The U.S. Department of Homeland Security is planning a second major disaster recovery data center, and is focusing its search on Texas and the Western United States to guard against a potential blackout affecting the East Coast, according to a report in Government Computer News.
DHS has asked contractors to propose locations for the "cross-agency" data center, which would serve as a central backup site to coordinate disaster recovery efforts across the many agencies that report to Homeland Security. The primary existing DHS data center is at NASA's Stennis Space Center in Mississippi.
The second data center will be designed to continuously synchronize with the Stennis center, so it mirrors the data in both sites, allowing the second site to seamlessly take over from the Mississippi facility in the event of a power outage or other disaster.
GCN reports that power reliability is playing a significant role in the site location process for the DHS data center, as the agency wants to insulate the facility from the possibility that a power failure could affect the East Coast. The Eastern Interconnect includes eight smaller regional power grids, raising the prospect of a "cascading failure" in which problems on one grid could spill over into other systems, as was the case in the August 2003 blackout.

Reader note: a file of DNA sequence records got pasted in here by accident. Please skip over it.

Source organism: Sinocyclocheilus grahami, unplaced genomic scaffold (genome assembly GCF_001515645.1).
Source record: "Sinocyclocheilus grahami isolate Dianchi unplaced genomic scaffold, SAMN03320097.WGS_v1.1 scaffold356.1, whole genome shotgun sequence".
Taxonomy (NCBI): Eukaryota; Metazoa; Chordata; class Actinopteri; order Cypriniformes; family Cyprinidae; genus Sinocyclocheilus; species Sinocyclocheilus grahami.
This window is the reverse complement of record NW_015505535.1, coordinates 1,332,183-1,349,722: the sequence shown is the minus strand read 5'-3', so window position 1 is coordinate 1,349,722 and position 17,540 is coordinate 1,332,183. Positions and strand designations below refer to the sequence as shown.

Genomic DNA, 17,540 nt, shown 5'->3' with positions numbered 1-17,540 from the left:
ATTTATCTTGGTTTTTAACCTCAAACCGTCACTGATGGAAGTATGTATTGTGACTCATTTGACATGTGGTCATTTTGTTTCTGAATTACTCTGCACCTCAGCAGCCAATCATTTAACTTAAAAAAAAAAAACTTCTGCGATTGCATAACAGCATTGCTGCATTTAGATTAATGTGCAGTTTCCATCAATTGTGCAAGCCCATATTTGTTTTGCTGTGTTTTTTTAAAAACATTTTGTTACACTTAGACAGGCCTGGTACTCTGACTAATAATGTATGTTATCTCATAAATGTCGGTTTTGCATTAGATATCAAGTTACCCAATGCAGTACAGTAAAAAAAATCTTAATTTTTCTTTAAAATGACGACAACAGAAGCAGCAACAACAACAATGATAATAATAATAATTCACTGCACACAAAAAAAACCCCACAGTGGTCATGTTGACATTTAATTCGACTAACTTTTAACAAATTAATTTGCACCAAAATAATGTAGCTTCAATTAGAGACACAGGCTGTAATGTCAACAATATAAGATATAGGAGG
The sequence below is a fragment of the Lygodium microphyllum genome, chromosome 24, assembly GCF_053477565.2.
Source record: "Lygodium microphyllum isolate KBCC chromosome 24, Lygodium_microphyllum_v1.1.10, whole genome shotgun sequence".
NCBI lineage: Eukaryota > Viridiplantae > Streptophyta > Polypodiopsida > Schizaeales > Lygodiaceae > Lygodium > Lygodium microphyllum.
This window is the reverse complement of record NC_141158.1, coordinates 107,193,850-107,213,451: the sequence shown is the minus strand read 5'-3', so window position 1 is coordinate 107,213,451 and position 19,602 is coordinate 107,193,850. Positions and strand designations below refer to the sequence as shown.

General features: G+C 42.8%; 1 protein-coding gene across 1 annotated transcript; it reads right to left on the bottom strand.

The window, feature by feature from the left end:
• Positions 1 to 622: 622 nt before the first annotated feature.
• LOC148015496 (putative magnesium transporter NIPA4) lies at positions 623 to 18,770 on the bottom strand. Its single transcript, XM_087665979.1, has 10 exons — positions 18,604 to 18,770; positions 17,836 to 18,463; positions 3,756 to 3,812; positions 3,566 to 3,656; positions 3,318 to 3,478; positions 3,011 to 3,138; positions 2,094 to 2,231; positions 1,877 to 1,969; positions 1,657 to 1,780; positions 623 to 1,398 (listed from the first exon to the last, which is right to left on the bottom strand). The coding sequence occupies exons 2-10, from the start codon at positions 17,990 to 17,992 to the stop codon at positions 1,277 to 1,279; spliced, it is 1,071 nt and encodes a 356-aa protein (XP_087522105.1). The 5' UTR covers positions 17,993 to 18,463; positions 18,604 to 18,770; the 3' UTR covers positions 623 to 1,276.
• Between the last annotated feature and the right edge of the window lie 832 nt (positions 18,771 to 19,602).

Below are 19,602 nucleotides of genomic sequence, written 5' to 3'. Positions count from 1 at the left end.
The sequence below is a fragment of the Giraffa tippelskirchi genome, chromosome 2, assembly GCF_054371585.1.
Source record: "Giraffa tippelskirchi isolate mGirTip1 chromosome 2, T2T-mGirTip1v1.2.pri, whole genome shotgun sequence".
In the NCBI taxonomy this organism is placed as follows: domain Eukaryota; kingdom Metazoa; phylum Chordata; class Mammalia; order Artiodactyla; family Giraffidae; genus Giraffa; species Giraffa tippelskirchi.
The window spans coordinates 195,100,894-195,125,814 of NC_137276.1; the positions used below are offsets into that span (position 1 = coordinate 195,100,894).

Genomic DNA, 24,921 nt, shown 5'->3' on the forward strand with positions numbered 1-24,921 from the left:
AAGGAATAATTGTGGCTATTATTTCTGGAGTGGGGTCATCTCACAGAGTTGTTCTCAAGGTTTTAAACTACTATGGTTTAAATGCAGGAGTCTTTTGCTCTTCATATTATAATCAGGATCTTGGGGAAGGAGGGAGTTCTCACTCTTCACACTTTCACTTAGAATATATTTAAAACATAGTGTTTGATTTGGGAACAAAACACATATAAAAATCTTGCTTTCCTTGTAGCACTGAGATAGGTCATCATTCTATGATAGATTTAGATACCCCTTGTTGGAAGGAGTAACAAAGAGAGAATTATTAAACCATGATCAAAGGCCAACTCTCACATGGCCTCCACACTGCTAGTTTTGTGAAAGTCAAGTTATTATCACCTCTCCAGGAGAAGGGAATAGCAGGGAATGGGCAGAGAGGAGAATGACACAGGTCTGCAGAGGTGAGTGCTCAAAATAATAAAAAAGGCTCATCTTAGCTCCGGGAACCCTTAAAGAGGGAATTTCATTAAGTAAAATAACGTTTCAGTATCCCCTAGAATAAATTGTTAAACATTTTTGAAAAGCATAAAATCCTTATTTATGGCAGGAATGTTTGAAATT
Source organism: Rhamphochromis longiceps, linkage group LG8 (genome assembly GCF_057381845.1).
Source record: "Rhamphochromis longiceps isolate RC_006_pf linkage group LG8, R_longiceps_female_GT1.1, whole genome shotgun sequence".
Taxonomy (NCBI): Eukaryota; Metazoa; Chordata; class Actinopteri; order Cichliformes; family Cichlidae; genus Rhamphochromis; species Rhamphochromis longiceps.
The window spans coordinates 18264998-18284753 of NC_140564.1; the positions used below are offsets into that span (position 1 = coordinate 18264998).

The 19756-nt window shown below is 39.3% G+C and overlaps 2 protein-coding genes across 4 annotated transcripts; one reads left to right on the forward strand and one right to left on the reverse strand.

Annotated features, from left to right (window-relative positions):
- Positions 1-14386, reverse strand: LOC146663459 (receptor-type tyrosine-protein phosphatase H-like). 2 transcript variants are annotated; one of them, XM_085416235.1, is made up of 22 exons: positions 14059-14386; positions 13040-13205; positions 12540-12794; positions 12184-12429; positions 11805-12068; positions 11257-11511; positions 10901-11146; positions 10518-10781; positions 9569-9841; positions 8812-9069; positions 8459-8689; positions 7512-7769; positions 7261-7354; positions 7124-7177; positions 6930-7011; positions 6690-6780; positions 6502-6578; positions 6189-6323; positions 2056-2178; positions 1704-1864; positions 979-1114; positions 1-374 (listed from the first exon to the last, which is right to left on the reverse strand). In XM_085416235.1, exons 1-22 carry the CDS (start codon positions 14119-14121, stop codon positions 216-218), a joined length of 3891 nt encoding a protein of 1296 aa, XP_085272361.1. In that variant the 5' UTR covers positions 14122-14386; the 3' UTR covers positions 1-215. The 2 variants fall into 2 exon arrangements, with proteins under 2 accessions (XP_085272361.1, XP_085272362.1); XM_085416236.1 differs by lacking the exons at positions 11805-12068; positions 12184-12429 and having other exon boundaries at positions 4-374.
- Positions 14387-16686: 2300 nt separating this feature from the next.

DHS is reportedly focusing on a site search in for its second data center in either the Electric Reliability Council of Texas (ERCOT) or the Western Systems Coordinating Council (Western Interconnect). With its independent grid, Texas has been a major beneficiary of the jitters about grid stability, with both Austin and San Antonio gaining multiple major projects.